Sweden's largest oil refiner and transportation fuels producer Preem AB has announced that in the light of "new economic circumstances", it will cancel its proposed Residue Oil Conversion Complex (ROCC) project at its Lysekil refinery. As a result, the 2016 Environmental Permit Application at Lysekil Refinery will be withdrawn in favour of a re-prioritization centered around renewable product production.
According to a statement, the Residue Oil Conversion Complex (ROCC) project, a significant part of the 2016 permit application, was an innovative but technically difficult and costly project designed to reduce the production of sulphur-rich heavy fuel oil (HFO) in favour of low-sulphur fuel products such as diesel and gasoline.
As a result of the coronavirus (COVID-19) pandemic’s effects on the energy sector globally, the economic logic of investment in this project no longer stands. The Board’s decision to cancel the project also means that the application, from 2016, for a new environmental permit for the Lysekil refinery will be withdrawn.
The closure of ROCC is a necessary commercial decision based on an assessment of profitability and technical feasibility. This decision also makes the 2016 permit application redundant, said Magnus Heimburg, the newly appointed CEO of Preem, who took a leading role in the strategic re-prioritization of the company’s efforts.
Ramp up renewable fuels production
The re-prioritization now allows funds to be concentrated on projects which enable increased renewable production. These are also the projects that will most effectively secure jobs and regional development.
Preem is Sweden’s largest producer of renewable transport fuels. Preem’s highest priority now is to speed up the programme aimed at producing renewable fuels at the Lysekil refinery. During the fall, a new application will be submitted to enable large-scale production of renewable fuels.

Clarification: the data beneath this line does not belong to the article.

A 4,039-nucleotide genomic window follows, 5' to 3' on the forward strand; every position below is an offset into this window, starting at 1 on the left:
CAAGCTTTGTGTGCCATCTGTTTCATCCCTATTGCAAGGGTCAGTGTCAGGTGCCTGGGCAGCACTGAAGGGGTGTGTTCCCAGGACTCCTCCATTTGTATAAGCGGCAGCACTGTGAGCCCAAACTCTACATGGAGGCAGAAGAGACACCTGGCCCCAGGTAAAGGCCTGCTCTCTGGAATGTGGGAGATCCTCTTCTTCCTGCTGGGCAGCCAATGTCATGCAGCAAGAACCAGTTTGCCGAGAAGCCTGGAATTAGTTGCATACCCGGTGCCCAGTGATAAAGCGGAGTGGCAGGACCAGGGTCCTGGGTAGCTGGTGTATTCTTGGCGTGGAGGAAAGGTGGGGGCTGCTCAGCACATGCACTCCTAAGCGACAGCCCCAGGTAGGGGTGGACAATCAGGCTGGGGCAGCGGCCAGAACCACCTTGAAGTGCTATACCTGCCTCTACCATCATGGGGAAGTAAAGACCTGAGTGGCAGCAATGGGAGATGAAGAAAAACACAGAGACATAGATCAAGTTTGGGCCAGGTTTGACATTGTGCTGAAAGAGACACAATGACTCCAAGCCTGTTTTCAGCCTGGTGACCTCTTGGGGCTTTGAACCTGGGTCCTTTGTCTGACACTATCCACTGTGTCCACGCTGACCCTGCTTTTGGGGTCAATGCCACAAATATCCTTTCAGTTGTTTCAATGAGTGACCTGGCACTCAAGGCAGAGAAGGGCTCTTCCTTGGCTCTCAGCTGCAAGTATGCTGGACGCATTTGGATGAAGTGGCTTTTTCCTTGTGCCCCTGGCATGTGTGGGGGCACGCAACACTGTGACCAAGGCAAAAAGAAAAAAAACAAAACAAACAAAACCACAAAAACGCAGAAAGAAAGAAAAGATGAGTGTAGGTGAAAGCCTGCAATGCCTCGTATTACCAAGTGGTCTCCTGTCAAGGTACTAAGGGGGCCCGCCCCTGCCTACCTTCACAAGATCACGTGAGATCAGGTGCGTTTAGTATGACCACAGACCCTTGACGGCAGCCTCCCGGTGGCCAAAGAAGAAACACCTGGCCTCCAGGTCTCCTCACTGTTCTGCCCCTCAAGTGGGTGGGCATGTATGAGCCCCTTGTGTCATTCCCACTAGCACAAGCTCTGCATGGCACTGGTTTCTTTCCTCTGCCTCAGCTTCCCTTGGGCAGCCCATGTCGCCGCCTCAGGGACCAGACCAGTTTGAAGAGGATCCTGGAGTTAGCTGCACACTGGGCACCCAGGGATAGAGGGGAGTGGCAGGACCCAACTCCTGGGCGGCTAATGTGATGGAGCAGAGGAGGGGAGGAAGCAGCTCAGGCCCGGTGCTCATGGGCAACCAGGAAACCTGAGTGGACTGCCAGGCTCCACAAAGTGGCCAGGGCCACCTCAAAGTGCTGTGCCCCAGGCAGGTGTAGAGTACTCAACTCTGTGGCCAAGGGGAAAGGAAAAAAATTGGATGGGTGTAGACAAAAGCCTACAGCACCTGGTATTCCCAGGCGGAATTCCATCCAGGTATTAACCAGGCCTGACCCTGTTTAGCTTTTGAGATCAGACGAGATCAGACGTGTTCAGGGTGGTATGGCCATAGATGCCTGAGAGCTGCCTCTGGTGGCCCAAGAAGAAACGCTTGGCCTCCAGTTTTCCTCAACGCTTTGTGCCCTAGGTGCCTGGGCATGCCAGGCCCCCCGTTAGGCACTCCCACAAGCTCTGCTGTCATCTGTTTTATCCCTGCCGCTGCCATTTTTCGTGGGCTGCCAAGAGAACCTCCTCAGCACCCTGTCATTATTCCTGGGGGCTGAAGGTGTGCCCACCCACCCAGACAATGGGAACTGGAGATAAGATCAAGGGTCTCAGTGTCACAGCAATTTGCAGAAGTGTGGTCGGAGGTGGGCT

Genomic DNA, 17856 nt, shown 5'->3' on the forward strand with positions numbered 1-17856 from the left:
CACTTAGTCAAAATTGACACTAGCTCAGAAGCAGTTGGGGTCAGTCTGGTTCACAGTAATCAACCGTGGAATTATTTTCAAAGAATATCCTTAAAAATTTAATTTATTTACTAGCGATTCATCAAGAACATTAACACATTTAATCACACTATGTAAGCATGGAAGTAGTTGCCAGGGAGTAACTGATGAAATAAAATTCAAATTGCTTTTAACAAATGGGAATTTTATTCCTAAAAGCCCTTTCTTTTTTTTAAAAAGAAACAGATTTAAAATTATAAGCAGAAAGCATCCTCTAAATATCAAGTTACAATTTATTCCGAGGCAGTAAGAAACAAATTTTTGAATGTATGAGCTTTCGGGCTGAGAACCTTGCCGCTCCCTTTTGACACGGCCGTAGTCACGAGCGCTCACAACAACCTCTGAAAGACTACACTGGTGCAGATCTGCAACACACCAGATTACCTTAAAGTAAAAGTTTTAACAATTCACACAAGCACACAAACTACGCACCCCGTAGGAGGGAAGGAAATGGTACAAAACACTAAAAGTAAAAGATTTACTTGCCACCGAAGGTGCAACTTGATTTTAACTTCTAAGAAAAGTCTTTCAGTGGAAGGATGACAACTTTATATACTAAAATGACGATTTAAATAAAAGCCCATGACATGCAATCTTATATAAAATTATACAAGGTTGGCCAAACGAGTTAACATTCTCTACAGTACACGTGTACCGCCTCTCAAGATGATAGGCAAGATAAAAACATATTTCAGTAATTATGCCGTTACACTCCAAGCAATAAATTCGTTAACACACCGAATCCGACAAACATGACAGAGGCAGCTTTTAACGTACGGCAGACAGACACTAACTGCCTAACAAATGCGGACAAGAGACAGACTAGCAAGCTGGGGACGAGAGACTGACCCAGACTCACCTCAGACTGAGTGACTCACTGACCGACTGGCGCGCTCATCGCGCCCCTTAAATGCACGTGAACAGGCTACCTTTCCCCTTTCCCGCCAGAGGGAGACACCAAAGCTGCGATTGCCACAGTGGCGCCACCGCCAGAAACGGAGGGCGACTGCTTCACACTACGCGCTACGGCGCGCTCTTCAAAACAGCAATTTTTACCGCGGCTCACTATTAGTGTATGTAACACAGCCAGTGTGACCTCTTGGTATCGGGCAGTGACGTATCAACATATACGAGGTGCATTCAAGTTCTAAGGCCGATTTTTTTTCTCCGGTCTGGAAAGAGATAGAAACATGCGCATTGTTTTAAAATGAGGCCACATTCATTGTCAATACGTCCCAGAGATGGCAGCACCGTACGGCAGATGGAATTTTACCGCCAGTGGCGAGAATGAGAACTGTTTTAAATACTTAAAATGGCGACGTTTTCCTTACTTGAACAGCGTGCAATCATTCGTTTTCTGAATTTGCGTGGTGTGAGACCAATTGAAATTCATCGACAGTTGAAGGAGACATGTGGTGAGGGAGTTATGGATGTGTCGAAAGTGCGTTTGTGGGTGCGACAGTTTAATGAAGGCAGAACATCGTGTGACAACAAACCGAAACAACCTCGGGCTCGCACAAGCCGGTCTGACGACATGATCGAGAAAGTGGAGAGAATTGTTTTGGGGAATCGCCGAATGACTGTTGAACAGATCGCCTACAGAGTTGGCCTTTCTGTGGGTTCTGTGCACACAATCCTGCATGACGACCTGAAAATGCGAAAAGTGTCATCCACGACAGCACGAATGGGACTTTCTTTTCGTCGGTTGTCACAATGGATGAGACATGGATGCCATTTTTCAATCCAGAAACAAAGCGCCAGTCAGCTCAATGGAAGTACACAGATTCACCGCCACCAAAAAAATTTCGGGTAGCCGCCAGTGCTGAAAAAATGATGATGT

Preem also prioritizes to ramp up the production of renewable fuels at the refinery in Gothenburg. Sweden’s largest production site for renewable diesel and sustainable aviation fuel (SAF) is currently planned at the refinery. The environmental permit process for this unit has already begun and is being processed in the Land and Environmental Court.
Re-prioritization is an important step in accelerating the transition at both of our refineries from fossil fuel production to renewables. It is a positive step in our commitment to the Green Agenda, remarked Magnus Heimburg.
The economic recession and declining fossil fuel demand have put pressure on the global refining industry, including Preem. At the same time, the government has decided on a more ambitious blending mandate in Sweden including aviation and has announced a willingness to support investments in domestic production of renewable fuels which has improved the investment climate.
Focus on renewable fuels is the cornerstone of Preem’s overall and long-term business strategy. In a situation where tough decisions have to be made, it is crucial for Preem to allocate resources to those projects that will accelerate our renewable production fastest and most cost-effectively, and I look forward to leading this major and important transition, Magnus Heimburg concluded.